Shame on Jane Ganahl and the editors at the Examiner Sunday magazine for the toe-sucking cover story on former Supe Angela Alioto that ran in the March 30 issue. The occasion for Ganahl's story was the publication of Alioto's execrable, windy, self-serving memoir, which the Ex excerpted in that same issue.
Ganahl's sin exceeds the fawning she indulged in during the setup piece she wrote for a question-and-answer with Alioto and during the Q&A itself, which may have set a North American record for consecutive softball questions. Ganahl didn't just root for her subject in print. The Ex "journalist" decided to outright shill for her "angelic" Angela.
That's right. On the back of Alioto's book, Straight to the Heart: Political Cantos, is a gushing blurb from Ganahl herself, complete with her Ex affiliation.
"No public official has fought harder than Angela Alioto to help society's underdogs," Ganahl tootles on the dust jacket, below similar comments from former Gov. Jerry Brown and (oddly) Born on the Fourth of July author Ron Kovic. "Now she has turned what she's learned into an insightful book so others may benefit from her knowledge and expertise."
Ganahl confirmed in an interview later that she had indeed written the promotional blurb in December, at Alioto's specific request.
The blurb wasn't relevant to the piece she did for the Sunday magazine, Ganahl said, because "the magazine story was an interview about the book. I didn't really get into the merits of the book."
She said her endorsement of Alioto's book reflected her honest views of it, and added, "As someone who has been a political junkie for years, I enjoyed it."
Overall, Ganahl said, she didn't see what ethical problem her endorsement might possibly present. "It must be a slow news week," she said when questioned about the blurb. Asked if she'd told her editors she'd written a blurb for Alioto, she said, "I'm sure they knew about it."
They didn't know, according to Ex Magazine Editor Paul Wilner in an interview Tuesday. "I would have asked Jane not to do the blurb," he said. It was "unfortunate" that she wrote it.
Ganahl seems ignorant of the ethical line reporters are supposed to draw between themselves and the people they write about. In penning that blurb for Alioto's book, Ganahl lent Alioto her name; she went over to Alioto's side by agreeing to help her sell copies of her work. That should automatically disqualify Ganahl from writing about Alioto for the Ex.
Ganahl's setup piece for the Q&A with Alioto is almost as laudatory as the blurb she contributed to the former supe's dust jacket. The book, she wrote in the Sunday magazine piece, is "fascinating reading for those who actually care about the governing process." Or how about this big wet one: "[O]ur Angela is equal parts pain and pleasure. But the term-limited diva is also one of San Francisco's last great larger-than-life political characters."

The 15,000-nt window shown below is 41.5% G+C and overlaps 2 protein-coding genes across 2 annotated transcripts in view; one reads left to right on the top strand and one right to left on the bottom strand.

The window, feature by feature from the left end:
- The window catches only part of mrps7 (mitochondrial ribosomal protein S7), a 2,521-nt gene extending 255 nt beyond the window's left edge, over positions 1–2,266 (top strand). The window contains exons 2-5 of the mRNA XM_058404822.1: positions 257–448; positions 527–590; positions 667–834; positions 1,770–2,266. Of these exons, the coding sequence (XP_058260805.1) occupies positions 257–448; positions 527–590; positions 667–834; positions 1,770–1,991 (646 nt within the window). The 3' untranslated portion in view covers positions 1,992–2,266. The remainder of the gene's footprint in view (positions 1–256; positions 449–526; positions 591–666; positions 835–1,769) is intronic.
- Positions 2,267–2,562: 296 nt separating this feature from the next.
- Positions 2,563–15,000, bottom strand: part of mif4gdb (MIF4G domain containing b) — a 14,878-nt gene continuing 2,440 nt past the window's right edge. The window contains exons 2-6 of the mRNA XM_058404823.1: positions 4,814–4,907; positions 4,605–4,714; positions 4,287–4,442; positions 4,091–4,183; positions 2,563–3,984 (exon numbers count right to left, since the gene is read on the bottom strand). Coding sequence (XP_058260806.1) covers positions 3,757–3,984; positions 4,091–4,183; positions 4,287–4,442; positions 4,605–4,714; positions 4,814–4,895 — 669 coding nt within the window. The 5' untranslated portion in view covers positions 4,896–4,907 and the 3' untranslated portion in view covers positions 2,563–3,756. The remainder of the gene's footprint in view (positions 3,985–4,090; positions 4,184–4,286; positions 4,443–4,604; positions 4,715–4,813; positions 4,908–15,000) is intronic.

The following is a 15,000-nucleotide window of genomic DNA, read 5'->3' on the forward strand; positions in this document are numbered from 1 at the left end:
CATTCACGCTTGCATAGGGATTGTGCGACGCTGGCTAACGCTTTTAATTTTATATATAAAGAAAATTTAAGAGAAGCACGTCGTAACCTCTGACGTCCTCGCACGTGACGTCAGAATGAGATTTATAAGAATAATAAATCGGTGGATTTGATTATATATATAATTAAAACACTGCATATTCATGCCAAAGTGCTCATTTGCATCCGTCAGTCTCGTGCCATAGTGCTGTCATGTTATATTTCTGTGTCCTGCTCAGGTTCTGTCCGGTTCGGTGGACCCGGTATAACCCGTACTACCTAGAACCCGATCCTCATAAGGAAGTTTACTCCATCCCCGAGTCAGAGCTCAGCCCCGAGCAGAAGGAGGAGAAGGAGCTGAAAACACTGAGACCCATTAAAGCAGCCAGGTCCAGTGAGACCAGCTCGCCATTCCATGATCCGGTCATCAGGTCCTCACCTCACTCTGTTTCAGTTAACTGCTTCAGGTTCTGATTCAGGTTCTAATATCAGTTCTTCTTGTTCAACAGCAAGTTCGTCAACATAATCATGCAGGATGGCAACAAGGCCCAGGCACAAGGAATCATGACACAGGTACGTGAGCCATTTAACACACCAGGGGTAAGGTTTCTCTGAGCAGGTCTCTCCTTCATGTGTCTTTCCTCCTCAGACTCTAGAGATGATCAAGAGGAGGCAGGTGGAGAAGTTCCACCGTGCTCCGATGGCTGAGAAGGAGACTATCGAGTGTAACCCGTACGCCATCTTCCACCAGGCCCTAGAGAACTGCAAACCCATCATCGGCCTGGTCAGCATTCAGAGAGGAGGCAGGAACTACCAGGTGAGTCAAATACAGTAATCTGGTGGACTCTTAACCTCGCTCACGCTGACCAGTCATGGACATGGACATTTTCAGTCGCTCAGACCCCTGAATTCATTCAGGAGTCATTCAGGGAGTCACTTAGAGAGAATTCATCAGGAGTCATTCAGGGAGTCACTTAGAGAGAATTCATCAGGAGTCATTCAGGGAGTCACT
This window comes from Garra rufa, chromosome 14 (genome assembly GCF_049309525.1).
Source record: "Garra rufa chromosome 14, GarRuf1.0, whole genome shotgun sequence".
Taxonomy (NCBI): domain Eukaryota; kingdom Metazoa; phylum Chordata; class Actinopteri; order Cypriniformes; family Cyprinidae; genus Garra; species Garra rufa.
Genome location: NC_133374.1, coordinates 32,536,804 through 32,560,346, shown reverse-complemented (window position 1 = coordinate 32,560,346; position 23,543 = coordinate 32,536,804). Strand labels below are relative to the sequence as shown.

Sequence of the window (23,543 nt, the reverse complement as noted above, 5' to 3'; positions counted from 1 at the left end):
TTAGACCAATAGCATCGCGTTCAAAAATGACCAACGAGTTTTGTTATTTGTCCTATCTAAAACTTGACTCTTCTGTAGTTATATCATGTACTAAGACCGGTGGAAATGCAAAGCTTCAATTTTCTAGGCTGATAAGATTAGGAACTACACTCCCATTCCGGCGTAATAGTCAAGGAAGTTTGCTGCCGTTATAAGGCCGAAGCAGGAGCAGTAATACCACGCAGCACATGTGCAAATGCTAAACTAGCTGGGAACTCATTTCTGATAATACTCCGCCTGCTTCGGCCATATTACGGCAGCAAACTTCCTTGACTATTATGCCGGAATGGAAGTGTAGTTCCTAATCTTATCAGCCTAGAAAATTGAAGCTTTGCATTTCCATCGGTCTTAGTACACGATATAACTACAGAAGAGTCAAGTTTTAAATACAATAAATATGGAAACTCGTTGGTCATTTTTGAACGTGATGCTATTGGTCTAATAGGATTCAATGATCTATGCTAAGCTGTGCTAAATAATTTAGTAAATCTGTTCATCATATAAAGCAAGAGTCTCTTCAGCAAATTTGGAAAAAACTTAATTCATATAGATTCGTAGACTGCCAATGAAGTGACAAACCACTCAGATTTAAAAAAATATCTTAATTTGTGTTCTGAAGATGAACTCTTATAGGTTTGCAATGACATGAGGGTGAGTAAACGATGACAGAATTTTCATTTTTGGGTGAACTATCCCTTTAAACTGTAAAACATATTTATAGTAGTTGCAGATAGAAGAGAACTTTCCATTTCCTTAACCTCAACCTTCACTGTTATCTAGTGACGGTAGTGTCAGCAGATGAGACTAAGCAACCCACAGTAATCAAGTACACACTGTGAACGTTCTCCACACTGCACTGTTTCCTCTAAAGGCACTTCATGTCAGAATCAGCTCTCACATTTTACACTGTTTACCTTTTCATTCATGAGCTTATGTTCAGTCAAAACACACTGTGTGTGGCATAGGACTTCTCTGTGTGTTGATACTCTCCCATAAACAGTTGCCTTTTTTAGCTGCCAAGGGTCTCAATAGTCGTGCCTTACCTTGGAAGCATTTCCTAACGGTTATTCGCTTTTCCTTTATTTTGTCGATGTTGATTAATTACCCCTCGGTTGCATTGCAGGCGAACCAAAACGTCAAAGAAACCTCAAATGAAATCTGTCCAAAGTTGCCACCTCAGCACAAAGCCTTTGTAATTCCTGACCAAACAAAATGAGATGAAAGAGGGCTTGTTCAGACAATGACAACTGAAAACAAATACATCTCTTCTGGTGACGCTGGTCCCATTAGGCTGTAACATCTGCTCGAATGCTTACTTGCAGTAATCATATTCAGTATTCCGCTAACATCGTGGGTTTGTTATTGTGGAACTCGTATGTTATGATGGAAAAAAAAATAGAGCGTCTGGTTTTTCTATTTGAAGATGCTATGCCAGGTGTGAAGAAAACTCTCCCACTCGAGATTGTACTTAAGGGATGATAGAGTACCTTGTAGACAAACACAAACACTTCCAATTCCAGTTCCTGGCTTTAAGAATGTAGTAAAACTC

The interrogation that Ganahl subsequently puts Alioto through is equally rigorous and objective.
A sample of the grilling:
"Why did you decide to write the book?"
"So you took [writing] it very seriously."
"What did you hope to accomplish with the book?"
"Do you think it will have an audience outside the local community?"
Ganahl does slip in one or two mildly unfriendly questions, but they sink in the swamp of congratulation.
It's an odd target for such unctuous flattery: Alioto's is a vapid, windy book.
Under the guise of laying bare the supposedly dirty truth about S.F. machine politics, Alioto indulges in 254 pages of self-congratulatory, whining revisionism and self-promotion. Chronicle Books Editor Patricia Holt got it almost right in her review March 31, noting that the tome suffers from "many occasions where Alioto's hard-hitting style gets murky." In other words, Alioto tends to dodge responsibility for her own actions or present one-sided pictures of events.
The book is sloppy in thinking and execution. ("Millennium" is misspelled in the cover blurb from former Gov. Brown, who's described as "Governor Jerry Brown.")
Alioto can't even seem to keep her private enemies' score card straight. Or she conveniently edits it to suit her purpose of the moment. Kandace Bender is quoted on an opening page, titled "Praise for Angela Alioto," but is identified solely by her outdated affiliation with the Examiner, where she once was the political editor. Now, of course, Bender's the chief flack for Mayor Willie Brown -- one of Alioto's demons. And, under Alioto's own rules of guilt-by-association, that should make Bender a traitor. But internal consistency doesn't seem to be one of Alioto's strengths.
Contrary to Ganahl's assertions, Alioto's book is an insult to anyone who actually cares about the governmental process. Alioto dismisses the female politicians who declined to endorse her against John Burton in last year's state Senate race as puppets of his machine and insists that any woman who doesn't back another woman for political office has betrayed progressive causes and her gender. Alioto rails against the Burton/Brown Democratic machine. It does indeed exist. But Alioto isn't the unconnected outsider she'd have her readers believe. The Alioto name is deeply embedded in the city's power structure; her father was mayor, after all, and her siblings and other family members are active in politics, law, and business.
The analysis is unsophisticated when it isn't just plain silly. It's too bad Ganahl has sullied her name for the sake of such a feeble piece of writing.